Illegal Transfer or Sale.

In the course of business, a dealer must be vigilant to avoid an illegal transfer or sale of a firearm. This may occur in an innocuous but nevertheless criminal or civilly actionable way. For instance, anyone who has spent much time in a gun shop will see a hard-up individual come in with a desperate story and sell a gun far below its value.

A patron at the shop may turn around and want to immediately purchase the gun. For the FFL holder, it is an easy profit without tying up working capital. However, it is correspondingly easy to just equate it to a private individual-to-individual sale since it was only in the dealer’s control briefly.

Nevertheless, it is a purchase of inventory by the dealer and sale. This must be logged and a 4473 completed and NICS check of the purchaser. If not, this is a state and federal crime and basis for revocation of the Licensee’s License. The permutation of the way this may play out are limitless, but care is urged.

A more advanced concept is where a dealer provides an NFA weapon to a purchaser before the approved (tax stamped) paper work arrives. It may even seem logical, as the purchaser has paid for the restricted item. But it is nevertheless illegal. This may subject the dealer and purchaser to confiscation, criminal charge, and the FFL may face loss of the License.

Accidental Discharge.

A remarkable trend we observe as attorneys who are frequently involved in gun-type cases are accidental discharges. This is because anecdotal evidence suggests to us this is most often at the hand of a long-term gun owner.

It may be the case that the awe and power a new gun-handler experiences provides an extra measure of protection that it lost over time. In any case, a stray round may end a life and change that of the negligent shooter’s forever.

Almost like strict compliance is the expectation with record-keeping by a Licensee, with gun-handling 100%, 100% of the time is required. There are no good or bad days with gun ownership and possession. Just safe or unsafe ones.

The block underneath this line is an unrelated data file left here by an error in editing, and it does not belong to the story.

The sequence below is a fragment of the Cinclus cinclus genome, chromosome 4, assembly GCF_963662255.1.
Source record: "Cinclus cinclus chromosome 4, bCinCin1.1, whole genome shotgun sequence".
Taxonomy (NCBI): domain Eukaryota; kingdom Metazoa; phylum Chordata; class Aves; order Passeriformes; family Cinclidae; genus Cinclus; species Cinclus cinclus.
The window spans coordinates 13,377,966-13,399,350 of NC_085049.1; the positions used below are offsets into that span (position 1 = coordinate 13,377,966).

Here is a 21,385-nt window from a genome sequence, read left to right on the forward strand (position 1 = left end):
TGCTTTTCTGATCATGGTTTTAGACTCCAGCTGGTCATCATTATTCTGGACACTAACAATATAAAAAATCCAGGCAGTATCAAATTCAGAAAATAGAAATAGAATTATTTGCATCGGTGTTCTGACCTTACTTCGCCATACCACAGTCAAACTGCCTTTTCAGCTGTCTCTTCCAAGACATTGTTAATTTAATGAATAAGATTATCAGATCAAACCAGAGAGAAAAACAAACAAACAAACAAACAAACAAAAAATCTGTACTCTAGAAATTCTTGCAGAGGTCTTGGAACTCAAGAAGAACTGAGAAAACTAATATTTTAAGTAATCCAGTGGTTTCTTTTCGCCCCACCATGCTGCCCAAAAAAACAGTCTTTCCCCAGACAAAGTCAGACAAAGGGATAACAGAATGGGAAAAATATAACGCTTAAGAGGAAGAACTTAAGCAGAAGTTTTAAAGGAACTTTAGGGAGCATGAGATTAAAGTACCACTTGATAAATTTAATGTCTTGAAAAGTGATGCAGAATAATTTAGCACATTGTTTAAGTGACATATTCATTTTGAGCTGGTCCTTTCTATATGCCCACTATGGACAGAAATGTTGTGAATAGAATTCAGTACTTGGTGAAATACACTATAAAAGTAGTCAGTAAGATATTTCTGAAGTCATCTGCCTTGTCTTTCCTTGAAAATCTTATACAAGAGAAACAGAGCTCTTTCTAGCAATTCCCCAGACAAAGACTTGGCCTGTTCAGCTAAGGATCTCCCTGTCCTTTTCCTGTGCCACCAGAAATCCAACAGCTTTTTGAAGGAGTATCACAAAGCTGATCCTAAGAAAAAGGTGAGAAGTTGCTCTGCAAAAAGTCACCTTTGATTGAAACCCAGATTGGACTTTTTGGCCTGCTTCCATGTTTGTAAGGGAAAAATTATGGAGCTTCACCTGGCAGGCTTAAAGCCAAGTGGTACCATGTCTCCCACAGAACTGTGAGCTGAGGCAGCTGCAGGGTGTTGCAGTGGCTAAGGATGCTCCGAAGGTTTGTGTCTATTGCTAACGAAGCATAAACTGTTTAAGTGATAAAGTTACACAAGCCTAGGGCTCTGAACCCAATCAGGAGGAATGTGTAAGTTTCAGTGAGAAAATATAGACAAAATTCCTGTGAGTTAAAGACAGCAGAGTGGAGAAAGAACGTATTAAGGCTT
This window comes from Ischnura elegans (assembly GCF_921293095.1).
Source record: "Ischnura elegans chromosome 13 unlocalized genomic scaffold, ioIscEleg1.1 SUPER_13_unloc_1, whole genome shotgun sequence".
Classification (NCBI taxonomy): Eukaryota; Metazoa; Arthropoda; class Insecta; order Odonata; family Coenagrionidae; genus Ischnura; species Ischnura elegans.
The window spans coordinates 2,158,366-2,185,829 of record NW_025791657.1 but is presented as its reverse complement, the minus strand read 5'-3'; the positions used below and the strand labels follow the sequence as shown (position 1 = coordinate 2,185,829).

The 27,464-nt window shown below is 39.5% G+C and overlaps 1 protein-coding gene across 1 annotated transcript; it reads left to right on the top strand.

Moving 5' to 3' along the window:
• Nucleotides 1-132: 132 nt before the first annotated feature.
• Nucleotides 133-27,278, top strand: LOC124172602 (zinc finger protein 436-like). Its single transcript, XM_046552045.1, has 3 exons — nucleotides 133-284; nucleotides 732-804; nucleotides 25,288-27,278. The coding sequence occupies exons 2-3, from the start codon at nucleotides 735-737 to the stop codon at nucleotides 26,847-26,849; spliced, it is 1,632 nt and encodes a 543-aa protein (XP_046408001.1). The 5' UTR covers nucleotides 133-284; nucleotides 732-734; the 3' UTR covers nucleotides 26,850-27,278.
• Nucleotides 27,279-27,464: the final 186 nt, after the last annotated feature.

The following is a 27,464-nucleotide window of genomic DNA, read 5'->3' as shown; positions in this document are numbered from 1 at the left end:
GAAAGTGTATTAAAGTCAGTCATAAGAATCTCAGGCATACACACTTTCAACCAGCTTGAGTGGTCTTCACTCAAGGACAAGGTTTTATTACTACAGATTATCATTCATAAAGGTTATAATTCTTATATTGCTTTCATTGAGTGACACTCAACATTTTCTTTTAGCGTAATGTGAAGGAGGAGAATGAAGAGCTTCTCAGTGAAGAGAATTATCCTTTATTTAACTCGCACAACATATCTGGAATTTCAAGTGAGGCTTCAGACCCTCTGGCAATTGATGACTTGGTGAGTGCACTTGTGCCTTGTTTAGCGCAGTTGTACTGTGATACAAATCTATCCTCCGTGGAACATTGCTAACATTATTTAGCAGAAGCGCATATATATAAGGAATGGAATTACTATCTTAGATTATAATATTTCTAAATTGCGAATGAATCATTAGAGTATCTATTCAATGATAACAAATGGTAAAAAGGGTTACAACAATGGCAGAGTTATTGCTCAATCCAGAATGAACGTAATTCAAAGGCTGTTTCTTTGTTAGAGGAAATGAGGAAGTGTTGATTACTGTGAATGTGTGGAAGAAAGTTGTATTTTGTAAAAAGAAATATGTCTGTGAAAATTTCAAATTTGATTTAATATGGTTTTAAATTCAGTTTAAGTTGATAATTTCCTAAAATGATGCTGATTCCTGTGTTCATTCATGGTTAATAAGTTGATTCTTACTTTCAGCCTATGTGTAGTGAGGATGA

Be sure of your target, backstop, and where your finger is at relative to the trigger each time, every time.

The attorneys of Ciyou & Dixon, P.C. hope you find this blog post helpful as a FFL holder. Be informed. Stay safe. And follow the letter and spirit of the law. Doing so will ensure a profitable future and protect your License.

Ciyou & Dixon, P.C. attorneys provide legal services for Indiana FFL holders and consulting services throughout the United States, except as otherwise prohibited by law. Be an example, not a statistic.

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Ciyou & Dixon, P.C., is a law firm located in Indianapolis, Indiana. We serve clients in six core practice areas: family lawappellate practicefirearms lawgeneral practicepersonal injury and criminal law.

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Based in Indianapolis and founded in 1995, Ciyou & Dixon, P.C. is a niche law firm focused on successfully dealing with the complexities of divorce, high-conflict child custody and family law. Known for their ability to solve extremely complex situations with high quality work and responsiveness, Ciyou & Dixon will guide you every step of the way. The family law attorneys at Ciyou & Dixon, P.C. will help you precisely identify your objectives and the means to reach your desired result. In addition, this practice focus is augmented by the firm's other three core areas, namely appellate advocacy, civil practice, and firearms law. Life is uncertain. Be certain of your counselSM.

Indianapolis Divorce Attorneys, Ciyou & Dixon, P.C. of Indianapolis, Indiana, offers legal services for Indianapolis, Zionsville, Noblesville, Carmel, Avon, Anderson, Danville, Greenwood, Brownsburg, Geist, Fortville, McCordsville, Muncie, Greenfield, Westfield, Fort Wayne, Fishers, Bloomington, Lafayette, Marion County, Hamilton County, Hendricks County, Allen County, Delaware County, Morgan County, Hendricks County, Boone County, Vigo County, Johnson County, Hancock County, and Tippecanoe County, Indiana.